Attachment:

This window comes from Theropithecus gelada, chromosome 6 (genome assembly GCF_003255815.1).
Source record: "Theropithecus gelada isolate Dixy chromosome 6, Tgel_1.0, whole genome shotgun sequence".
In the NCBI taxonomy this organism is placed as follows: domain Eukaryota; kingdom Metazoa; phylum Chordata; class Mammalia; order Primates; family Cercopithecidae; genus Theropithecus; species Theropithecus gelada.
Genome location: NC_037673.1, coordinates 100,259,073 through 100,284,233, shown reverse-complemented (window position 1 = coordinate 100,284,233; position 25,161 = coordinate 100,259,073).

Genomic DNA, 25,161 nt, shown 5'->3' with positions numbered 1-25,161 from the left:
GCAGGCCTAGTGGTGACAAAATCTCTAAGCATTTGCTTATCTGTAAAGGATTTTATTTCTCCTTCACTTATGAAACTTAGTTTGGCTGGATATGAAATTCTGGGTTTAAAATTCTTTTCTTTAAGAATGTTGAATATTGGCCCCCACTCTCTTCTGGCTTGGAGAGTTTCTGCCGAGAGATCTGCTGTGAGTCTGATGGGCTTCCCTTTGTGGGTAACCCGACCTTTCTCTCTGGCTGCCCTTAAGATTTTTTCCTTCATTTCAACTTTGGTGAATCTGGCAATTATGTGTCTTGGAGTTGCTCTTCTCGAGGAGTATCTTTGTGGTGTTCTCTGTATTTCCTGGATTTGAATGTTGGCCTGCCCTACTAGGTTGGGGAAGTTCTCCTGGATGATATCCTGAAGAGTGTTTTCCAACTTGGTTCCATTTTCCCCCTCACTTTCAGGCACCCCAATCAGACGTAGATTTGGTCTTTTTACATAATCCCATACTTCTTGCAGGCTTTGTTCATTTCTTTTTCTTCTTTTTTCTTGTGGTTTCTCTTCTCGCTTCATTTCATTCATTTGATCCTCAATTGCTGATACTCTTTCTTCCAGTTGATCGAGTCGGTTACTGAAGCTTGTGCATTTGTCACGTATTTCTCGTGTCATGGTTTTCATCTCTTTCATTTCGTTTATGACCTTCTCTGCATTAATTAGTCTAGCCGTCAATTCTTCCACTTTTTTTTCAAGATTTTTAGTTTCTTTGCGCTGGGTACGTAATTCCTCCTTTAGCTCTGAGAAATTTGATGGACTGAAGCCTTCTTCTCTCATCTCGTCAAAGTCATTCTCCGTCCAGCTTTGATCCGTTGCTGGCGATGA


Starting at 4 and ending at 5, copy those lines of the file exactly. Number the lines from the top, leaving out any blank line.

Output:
Genome location: NC_037673.1, coordinates 100,259,073 through 100,284,233, shown reverse-complemented (window position 1 = coordinate 100,284,233; position 25,161 = coordinate 100,259,073).

Genomic DNA, 25,161 nt, shown 5'->3' with positions numbered 1-25,161 from the left: